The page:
I’m always struck by the last scene in chapter 15. It’s in verses 36 through 41.
Paul suggested to Barnabas that they go and see how well the followers were doing in the cities they had visited and preached in. Barnabas said, “Hey, let’s take my cousin, John Mark along with us.” Paul said, “Yeah, no. When things got tough in Pamphylia, he wimped out on us and took off. I don’t trust him.”
This caused an argument between Barnabas and Paul. And according to the language in the original language, this wasn’t a calm disagreement. Have you ever seen a baseball team manager arguing nose-to-nose with an umpire? Red faced, voice raised, hands on hips? Maybe you’ve even seen a manager kick dirt on the ump?
That seems to be the kind of argument Barnabas and Paul had. The word used for argument in our text can be literally translated as paroxysm. I had to look that one up. The definition of paroxysm is: a sudden attack or violent expression of a particular emotion or activity. Some synonyms are spasm, attack, fit, burst, outburst, eruption, explosion.
These guys really got into it!
And they split up. Barnabas took Mark and went to Cyprus. Paul and Silas went to Syria and Cilicia suh-LISH-ee-uh.
What do we learn from this? Is it a good thing to have knock down, drag out fights with our brothers and sisters in Christ? Of course not. Jesus said, “(The world) will know you are mine by your love for one another.” In this instance, Paul and Barnabas struck out. They blew it. And I’ll bet that they both regretted it.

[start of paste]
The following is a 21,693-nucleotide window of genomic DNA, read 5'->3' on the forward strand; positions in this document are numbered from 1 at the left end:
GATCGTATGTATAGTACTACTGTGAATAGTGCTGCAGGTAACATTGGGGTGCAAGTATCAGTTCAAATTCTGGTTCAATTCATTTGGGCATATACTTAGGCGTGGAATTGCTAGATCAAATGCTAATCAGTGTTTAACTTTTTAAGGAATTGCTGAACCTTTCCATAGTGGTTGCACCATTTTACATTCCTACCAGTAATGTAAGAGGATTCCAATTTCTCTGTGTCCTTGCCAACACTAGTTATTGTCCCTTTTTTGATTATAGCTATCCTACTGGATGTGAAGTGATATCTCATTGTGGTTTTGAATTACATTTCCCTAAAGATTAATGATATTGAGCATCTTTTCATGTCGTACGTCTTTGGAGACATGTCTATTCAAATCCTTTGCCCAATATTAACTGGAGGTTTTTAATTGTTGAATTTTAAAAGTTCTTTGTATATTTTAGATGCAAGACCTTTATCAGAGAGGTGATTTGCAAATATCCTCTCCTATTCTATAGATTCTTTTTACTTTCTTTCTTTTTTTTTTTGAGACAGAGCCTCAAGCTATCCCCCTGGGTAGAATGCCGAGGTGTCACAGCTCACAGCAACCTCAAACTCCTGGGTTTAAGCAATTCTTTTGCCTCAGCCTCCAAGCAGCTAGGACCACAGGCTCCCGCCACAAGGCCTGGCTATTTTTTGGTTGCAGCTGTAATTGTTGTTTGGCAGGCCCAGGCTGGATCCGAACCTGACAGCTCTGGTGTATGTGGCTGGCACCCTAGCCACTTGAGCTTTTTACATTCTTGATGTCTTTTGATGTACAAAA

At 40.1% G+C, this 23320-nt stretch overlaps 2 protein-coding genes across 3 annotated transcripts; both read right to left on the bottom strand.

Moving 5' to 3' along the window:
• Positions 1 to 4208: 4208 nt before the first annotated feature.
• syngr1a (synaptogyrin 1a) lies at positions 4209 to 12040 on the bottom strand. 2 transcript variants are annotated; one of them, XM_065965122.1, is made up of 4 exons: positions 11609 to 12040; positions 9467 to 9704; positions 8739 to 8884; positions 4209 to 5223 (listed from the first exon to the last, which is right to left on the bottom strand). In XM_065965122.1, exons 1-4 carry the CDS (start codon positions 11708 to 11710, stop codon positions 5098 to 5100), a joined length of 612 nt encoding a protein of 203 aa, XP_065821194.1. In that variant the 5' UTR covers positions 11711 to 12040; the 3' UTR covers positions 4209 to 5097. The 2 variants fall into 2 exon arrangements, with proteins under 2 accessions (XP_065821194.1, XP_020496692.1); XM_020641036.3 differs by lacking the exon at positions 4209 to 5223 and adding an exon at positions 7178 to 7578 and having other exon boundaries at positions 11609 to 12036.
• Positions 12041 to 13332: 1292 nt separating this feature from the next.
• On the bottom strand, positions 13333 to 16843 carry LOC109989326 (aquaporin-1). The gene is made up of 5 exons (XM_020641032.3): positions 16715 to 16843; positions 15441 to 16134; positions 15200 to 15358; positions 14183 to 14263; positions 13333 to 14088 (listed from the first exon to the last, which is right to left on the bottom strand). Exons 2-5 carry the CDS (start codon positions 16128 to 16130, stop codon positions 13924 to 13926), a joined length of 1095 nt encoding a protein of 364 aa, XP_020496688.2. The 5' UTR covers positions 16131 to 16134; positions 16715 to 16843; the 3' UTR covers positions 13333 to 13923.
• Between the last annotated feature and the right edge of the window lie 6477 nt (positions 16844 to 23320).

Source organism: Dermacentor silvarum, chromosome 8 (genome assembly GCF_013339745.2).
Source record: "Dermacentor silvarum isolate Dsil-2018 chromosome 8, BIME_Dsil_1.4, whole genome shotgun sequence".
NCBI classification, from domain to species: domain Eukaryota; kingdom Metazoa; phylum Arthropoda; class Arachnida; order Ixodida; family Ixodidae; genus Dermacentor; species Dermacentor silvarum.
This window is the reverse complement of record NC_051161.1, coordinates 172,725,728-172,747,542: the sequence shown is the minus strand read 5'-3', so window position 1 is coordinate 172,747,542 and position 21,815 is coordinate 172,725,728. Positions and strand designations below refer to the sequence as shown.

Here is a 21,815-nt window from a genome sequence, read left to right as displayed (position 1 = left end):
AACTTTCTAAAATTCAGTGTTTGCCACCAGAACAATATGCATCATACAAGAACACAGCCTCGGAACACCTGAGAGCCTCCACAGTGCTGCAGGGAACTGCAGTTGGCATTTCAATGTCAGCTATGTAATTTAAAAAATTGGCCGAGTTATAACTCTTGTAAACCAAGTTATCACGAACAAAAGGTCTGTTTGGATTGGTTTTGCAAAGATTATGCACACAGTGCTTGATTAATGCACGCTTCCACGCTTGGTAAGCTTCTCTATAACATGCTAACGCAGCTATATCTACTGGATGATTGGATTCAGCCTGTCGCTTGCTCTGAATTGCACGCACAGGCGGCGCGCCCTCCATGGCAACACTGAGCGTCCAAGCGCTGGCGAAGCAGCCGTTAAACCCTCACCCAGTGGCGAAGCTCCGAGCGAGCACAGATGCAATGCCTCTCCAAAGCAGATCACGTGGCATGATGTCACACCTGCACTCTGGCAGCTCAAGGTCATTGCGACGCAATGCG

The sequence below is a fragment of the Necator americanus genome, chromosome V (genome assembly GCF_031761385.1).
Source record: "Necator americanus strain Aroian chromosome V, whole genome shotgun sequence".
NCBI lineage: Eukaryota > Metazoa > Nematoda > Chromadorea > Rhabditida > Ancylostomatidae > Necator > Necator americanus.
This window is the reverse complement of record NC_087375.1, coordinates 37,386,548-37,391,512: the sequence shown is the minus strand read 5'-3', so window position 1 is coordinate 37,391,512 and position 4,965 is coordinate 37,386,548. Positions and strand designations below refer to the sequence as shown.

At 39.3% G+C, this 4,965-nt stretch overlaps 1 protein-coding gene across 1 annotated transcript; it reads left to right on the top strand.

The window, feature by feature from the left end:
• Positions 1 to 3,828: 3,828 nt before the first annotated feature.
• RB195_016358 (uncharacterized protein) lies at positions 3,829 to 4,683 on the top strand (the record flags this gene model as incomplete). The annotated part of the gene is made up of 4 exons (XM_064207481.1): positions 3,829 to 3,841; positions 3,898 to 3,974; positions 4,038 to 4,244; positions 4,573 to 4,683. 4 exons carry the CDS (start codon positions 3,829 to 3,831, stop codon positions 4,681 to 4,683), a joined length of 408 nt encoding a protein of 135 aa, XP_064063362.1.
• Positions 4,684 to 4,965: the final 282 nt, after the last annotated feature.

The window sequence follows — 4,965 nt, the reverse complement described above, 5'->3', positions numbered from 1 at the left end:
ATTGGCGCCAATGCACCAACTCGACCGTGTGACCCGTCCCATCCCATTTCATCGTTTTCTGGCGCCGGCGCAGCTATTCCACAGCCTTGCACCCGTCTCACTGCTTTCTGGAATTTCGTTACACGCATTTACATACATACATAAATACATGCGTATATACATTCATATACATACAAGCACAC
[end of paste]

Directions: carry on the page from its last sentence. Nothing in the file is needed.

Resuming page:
And there is some evidence that I’m right on this, because we read in Colossians that Paul referred to Mark as “my fellow worker” and he vouched for him to the Colossian church. And then near the end of his life he asked Timothy to bring Mark with him.
Barnabas, who’s name means “Son of encouragement”, and who is referred to as a “good man, full of the Holy Spirit and faith”, spent time with Mark discipling him.
How effective was Barnabas’ time with Mark? I’d say it was very effective. Mark wrote what we know today as the Gospel According to Mark.
The Bible does not sugar coat the humanity of the men and women we find it its pages. We see how God powerfully uses them despite their failings.
What do we learn from the violent argument between Barnabas and Paul? That God’s grace is sufficient. If our heart is right, if we truly desire to follow God, when our flesh gets in the way, He will take a disaster and turn it around for His glory.
That doesn’t mean that the next time you have a disagreement with a brother or sister you have license to punch them in the nose, though. 🙂